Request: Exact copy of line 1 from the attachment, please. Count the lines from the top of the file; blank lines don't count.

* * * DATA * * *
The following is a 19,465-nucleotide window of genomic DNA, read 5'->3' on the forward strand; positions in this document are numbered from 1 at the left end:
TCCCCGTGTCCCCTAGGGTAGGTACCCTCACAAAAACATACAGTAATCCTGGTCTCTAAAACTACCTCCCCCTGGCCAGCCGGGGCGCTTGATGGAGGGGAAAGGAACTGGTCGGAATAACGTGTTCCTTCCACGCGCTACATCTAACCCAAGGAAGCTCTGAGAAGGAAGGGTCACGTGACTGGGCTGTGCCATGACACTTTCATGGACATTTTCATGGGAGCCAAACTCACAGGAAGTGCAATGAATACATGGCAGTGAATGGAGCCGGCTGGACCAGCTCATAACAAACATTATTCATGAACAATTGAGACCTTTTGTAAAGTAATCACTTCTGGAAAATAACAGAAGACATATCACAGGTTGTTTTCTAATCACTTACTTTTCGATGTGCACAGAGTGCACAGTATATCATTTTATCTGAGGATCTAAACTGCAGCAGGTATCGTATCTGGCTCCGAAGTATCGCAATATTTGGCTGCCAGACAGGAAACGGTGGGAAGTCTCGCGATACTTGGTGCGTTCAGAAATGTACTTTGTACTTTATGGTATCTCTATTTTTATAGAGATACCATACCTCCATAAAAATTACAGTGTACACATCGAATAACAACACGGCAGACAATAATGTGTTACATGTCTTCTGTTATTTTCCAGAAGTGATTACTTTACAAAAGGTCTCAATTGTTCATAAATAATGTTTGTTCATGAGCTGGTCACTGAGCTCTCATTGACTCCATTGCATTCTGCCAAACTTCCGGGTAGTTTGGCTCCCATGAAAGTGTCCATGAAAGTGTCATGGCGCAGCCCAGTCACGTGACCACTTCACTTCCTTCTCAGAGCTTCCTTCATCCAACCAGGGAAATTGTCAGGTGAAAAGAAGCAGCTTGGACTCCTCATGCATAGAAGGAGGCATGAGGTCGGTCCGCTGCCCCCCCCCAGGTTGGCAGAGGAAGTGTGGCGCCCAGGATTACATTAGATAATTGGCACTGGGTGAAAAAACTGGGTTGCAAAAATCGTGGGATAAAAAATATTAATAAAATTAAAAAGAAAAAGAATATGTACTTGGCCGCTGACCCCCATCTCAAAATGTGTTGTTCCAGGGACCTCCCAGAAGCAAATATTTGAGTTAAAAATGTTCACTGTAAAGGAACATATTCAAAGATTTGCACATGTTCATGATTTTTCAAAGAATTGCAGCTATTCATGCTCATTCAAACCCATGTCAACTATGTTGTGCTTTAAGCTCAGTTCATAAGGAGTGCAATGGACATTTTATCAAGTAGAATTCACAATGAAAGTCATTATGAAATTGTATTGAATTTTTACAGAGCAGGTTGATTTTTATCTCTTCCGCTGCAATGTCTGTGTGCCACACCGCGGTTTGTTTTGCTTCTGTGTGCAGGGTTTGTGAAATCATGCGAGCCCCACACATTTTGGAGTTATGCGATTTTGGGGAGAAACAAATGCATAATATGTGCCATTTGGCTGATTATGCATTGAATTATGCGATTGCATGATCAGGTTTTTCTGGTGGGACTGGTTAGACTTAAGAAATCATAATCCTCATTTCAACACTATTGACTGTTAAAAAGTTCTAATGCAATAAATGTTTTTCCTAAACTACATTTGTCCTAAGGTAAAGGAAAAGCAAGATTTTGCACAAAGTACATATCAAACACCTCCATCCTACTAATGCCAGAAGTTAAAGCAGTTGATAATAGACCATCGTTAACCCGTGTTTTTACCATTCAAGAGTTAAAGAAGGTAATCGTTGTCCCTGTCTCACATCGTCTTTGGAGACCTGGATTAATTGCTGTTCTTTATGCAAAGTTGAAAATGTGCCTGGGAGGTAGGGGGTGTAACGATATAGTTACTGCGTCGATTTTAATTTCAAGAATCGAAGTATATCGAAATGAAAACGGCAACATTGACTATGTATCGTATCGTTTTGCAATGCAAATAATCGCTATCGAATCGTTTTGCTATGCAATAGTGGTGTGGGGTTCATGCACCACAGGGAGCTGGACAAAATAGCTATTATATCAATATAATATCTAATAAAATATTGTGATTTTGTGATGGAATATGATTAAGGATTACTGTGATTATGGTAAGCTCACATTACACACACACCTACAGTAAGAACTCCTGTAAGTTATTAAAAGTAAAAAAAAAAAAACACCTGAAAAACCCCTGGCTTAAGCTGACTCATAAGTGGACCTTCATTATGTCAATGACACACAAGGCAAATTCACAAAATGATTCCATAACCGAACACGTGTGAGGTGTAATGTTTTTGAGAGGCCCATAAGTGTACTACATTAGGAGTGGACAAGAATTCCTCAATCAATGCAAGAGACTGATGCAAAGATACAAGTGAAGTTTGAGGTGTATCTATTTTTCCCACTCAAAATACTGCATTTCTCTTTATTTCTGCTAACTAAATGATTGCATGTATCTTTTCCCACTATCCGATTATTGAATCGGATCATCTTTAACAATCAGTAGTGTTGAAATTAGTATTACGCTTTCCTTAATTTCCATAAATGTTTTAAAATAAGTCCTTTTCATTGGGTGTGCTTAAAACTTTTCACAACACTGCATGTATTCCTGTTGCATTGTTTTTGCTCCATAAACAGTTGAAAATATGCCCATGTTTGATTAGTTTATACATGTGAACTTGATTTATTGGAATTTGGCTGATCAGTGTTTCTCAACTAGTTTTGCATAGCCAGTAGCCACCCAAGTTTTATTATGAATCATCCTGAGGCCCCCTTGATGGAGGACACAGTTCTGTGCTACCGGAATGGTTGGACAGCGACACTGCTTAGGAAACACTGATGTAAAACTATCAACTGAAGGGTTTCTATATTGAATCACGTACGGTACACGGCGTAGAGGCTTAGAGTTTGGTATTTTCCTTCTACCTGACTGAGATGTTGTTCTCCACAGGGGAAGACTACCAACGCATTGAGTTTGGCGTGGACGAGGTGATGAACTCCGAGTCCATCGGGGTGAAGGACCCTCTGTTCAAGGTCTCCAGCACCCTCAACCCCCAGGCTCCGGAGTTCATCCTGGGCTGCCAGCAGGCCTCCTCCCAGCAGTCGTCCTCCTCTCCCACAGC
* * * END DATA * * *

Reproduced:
The following is a 19,465-nucleotide window of genomic DNA, read 5'->3' on the forward strand; positions in this document are numbered from 1 at the left end: